Global directives are rendered small. Local directives are rendered large. Moreover, they can be simultaneous and contradictory, like in walking backwards on a train moving forward.
(It is because global directives are rendered small that solitude is necessary to perceive them. (cf: “When you are in solitude, an angle whispers in your ear.” and “All the trouble in the world is due to the inability of a man to sit quietly in a room.”)) An explicit visual instance of this occurs on the highway, where the highway curves sharply to the right at the same place that your passing lane and slow-traffic lane merge again into one lane. An array of small arrows, each pointing to the right, on the far side of the highway warns you of the curve ahead, but an array of large arrows, each pointing left, in the slow-traffic lane, advises you to move from the expiring slow-traffic lane to what had served as the passing lane. (This would make an iconic photograph.)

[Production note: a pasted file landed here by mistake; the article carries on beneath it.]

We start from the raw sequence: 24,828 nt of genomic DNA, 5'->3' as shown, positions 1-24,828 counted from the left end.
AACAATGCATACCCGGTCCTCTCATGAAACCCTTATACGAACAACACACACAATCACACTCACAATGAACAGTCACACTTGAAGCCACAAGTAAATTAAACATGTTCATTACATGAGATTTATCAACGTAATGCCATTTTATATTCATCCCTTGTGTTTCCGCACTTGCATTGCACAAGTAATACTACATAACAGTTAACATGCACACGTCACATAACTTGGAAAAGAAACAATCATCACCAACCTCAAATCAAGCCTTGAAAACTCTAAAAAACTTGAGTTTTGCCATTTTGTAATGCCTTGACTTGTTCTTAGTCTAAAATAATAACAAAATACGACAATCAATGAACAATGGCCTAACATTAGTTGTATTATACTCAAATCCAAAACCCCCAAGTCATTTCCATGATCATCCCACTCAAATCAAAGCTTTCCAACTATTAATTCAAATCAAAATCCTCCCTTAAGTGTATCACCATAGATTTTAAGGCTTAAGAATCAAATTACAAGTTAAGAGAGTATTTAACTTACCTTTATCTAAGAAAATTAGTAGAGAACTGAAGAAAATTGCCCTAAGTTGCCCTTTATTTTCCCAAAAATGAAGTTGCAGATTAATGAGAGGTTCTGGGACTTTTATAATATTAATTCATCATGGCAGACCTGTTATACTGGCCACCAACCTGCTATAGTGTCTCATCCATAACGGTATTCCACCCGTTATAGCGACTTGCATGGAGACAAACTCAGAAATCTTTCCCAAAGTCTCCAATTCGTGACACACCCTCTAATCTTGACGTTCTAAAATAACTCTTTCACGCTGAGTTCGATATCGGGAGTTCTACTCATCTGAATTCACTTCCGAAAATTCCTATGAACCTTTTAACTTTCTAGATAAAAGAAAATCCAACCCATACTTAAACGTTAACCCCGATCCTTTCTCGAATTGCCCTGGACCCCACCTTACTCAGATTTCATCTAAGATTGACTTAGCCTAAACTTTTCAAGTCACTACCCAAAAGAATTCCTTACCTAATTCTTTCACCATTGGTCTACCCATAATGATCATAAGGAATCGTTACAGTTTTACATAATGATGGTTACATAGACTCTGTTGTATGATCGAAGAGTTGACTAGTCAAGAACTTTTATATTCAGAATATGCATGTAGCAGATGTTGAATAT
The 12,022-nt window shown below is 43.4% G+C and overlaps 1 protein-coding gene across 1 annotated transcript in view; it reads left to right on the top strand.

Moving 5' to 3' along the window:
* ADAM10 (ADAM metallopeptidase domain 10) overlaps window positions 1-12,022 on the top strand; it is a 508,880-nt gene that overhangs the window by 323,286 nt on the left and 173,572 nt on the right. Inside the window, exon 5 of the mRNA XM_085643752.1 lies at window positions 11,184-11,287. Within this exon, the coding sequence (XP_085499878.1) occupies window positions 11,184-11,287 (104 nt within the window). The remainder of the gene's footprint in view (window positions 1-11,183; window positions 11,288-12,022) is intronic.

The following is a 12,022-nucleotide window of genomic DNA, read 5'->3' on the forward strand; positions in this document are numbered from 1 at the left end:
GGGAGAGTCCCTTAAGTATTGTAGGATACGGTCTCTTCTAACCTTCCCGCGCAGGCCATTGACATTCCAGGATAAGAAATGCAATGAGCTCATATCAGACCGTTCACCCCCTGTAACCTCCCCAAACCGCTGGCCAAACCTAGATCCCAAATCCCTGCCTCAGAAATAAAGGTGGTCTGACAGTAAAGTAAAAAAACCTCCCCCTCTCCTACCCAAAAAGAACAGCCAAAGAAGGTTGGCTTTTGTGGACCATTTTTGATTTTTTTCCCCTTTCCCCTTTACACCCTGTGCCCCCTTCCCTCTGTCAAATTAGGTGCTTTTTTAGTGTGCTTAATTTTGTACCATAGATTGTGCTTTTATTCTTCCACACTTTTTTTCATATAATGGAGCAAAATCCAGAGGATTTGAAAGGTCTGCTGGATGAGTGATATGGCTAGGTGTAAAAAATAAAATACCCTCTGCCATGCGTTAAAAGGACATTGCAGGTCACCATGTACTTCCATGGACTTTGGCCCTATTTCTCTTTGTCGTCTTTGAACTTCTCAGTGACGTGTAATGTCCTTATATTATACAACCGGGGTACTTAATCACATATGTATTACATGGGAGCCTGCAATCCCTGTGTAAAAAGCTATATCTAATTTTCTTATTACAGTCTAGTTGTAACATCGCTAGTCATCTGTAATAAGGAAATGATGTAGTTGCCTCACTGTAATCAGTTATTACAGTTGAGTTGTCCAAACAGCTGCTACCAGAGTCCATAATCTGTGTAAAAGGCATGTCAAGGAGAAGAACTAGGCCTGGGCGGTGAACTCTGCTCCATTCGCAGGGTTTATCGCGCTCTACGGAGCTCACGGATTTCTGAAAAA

keywords: General Systems Theory, life, travel